I think the point about the need for the campaign to connect character and policy is right. The need arises partly because there's so little space dedicated to explanation of policy in popular media and partly because some (many?) people do vote for the person (and these two things are of course themselves arguably related). Whether this is the way things should be, alas, clearly can't be the campaign's main concern. This, to my mind, is just too idealistic: acting as though you are in utopia -- with fully-informed, conscientious voters etc -- when you are not. That kind of stubborn high-mindedness just doesn't go with winning elections -- and while winning isn't the only thing, it's certainly a big thing this time around.
In fact, when you think about it, even the word character sounds faintly archaic (alas) -- we could instead talk about personality or style. And the point is that Bush's plainspoken language embodies the idea that he's for the regular person -- while Kerry's qualified language (cleverly tagged as flip-flopping) plays as elitist. He could do with some more folksy punch in how he puts things: that way we would have have more of a match between policies that are for the people (well, at least more than Bush) and a style that is more of the people. But that's just to say that the Dems need to get candidates with a bit more of the common touch (as Brits say).
By the way, on this note, I'm convinced that the Repubs will use the same playbook against Kerry that they did against Gore in the debates, ie. playing Kerry's superior grasp of policy as, well, superior (the high-minded guy with all those "facts" looking down on the regular folk). So, get ready for the post-debate discussion about Kerry being arrogant and know-it-all and not about what he actually knows.
I hope the Dem campaign is ready for this.

Posted by: Dan | Sep 15, 2004 6:53:10 PM

Actually there is an opening for Kerry to match "character" with "issues." And I think Kerry began to open that door today. The idea that Kerry's Vietnam persona, that of saving the man in the water along with speaking out against the war can play into the Iraq issue quite nicely. Stop-loss, National Guard deployments common, along with Bush's fantasy that Iraq is going well play right into it. Bush isn't the good commander because he won't level with us when he drags us God-knows-where on the flimsiest of lies.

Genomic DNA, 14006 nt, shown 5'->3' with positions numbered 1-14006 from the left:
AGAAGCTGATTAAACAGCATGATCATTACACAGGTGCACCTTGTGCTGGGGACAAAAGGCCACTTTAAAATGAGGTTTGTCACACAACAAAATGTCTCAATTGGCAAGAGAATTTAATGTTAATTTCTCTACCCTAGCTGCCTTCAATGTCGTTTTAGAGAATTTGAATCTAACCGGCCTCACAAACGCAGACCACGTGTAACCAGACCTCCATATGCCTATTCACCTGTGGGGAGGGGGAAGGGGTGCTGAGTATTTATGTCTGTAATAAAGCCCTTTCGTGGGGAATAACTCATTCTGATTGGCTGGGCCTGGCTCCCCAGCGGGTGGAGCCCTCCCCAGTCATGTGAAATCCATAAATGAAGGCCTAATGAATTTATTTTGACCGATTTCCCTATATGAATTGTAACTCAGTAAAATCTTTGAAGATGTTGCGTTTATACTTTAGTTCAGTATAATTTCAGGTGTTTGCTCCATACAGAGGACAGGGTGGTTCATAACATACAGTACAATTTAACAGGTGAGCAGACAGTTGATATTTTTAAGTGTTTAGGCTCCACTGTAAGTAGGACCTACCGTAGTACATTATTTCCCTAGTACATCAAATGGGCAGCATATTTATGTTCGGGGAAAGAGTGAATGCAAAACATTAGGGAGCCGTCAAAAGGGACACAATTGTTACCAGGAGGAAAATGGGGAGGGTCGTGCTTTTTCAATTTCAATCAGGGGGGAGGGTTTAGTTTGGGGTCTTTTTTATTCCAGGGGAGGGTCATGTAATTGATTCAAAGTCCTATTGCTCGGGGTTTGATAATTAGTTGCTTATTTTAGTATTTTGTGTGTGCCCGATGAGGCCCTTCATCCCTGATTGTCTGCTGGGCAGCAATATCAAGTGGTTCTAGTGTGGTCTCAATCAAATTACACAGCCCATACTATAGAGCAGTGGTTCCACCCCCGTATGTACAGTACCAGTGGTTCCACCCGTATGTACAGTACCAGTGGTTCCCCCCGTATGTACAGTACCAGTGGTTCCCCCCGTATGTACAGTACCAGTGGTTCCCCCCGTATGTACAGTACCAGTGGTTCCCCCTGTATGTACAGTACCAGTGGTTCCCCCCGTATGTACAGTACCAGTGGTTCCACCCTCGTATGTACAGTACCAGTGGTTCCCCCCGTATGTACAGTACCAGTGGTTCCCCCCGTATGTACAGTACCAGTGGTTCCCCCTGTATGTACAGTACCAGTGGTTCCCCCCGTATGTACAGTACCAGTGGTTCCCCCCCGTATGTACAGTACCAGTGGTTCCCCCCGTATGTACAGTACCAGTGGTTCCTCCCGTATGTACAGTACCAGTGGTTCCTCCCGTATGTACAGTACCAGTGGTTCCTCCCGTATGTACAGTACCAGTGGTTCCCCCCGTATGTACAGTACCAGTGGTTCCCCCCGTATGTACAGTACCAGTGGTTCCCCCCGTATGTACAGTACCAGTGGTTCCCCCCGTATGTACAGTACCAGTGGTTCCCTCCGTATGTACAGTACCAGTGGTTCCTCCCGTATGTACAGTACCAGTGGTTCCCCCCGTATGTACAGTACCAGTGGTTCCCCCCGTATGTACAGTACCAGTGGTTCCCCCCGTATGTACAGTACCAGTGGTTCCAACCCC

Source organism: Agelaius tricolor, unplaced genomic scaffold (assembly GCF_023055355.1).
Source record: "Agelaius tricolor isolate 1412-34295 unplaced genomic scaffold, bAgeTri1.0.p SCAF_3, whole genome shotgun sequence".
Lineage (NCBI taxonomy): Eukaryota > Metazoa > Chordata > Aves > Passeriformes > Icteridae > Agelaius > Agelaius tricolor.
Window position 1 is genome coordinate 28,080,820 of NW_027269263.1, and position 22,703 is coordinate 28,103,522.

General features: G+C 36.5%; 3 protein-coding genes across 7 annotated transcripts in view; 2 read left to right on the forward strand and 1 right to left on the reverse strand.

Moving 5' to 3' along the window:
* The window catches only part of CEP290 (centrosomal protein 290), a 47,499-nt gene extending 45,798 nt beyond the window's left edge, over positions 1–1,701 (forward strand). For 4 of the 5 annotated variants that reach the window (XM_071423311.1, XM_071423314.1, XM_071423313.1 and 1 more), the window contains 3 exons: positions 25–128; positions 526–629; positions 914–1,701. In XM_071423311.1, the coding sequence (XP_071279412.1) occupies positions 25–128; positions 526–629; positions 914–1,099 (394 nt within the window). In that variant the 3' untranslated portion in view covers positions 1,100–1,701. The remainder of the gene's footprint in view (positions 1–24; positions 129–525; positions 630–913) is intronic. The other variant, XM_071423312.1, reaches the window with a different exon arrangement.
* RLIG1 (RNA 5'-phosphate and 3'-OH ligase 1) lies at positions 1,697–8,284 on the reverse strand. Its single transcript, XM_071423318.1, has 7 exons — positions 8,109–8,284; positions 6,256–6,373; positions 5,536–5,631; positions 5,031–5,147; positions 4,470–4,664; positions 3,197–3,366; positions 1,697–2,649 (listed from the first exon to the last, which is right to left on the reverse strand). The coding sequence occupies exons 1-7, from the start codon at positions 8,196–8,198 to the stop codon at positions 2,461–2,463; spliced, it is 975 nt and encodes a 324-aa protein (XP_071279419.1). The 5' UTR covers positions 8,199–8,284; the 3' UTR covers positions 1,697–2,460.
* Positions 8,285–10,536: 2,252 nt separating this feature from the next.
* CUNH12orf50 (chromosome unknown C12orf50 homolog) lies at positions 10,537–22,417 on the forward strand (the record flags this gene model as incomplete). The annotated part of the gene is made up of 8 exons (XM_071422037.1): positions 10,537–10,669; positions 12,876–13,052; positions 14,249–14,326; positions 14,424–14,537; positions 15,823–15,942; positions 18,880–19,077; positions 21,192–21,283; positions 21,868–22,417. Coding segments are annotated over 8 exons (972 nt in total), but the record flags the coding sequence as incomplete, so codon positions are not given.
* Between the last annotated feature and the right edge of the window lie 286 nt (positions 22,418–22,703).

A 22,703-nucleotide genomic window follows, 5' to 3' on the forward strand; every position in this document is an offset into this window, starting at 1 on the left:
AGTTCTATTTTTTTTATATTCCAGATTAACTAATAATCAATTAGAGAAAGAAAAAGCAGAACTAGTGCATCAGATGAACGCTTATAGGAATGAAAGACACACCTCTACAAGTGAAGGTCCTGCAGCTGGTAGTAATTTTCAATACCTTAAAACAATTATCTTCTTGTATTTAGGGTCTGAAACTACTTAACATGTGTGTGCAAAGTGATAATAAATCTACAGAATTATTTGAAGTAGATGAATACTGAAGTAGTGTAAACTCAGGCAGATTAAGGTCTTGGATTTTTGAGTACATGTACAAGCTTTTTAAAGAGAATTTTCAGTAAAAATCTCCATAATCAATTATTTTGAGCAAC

Posted by: Rob W | Sep 16, 2004 8:50:41 PM

The "decembrists" were not liberal. Which demonstrates a very frequent flaw of the liberals: they don't know what they're talking about. Learn more, they were totalitarians of the kind that if they had made it to power, they would have made Stalin look like an innocent boy in comparison. That is off topic, of course. On topic: this is all entirely specious. The US democracy is a simulacrum. What kind of role one should play when partaking in simulated elections is entirely immaterial. Even abstractly, I don't fully agree; issues are important. Character is important too, but especially so for a kind who'd reign for a significant length of time. For a four-year executive, it's less crucial. But let us climb down from the abstract to a more mundane level: whatever they say is BS anyway, be it about "issues", or "character". I've just heard, Kerry said he sees no reasons for the Iraq invasion: now, did he not just a few weeks ago say that he'd approve it even if he knew what we know now (meaning he'd approve it no matter what)? What's up with that? Is it issues, or character, or just one of the outcomes of the US politics being no more than crude histrionics for imbeciles.

Posted by: John Jingleheimer Smith | Sep 17, 2004 1:36:56 AM

The problem is not that Kerry's character and stand on issues are present serially rather than as a united whole.

Quite the opposite -- his character gives substance to the slippery words of his stance on issues and people are rejecting both.

Posted by: too true | Sep 17, 2004 8:03:42 AM

"The problem is not that Kerry's character and stand on issues are present serially rather than as a united whole.

Quite the opposite -- his character gives substance to the slippery words of his stance on issues and people are rejecting both."

Another interpretation: the GOP has endlessly (and effectively) repeated the "flip flop" allegation. Some people take the GOP at their word since, without examining Kerry's record in detail, they have no way of knowing that the flip flop charge has little foundation. The GOP has created the false standard that paints every change of position as a character flaw, ignoring that the world is a dynamic place, information is imperfect and rigid adherence to one view or approach is as damaging as changing views all the time.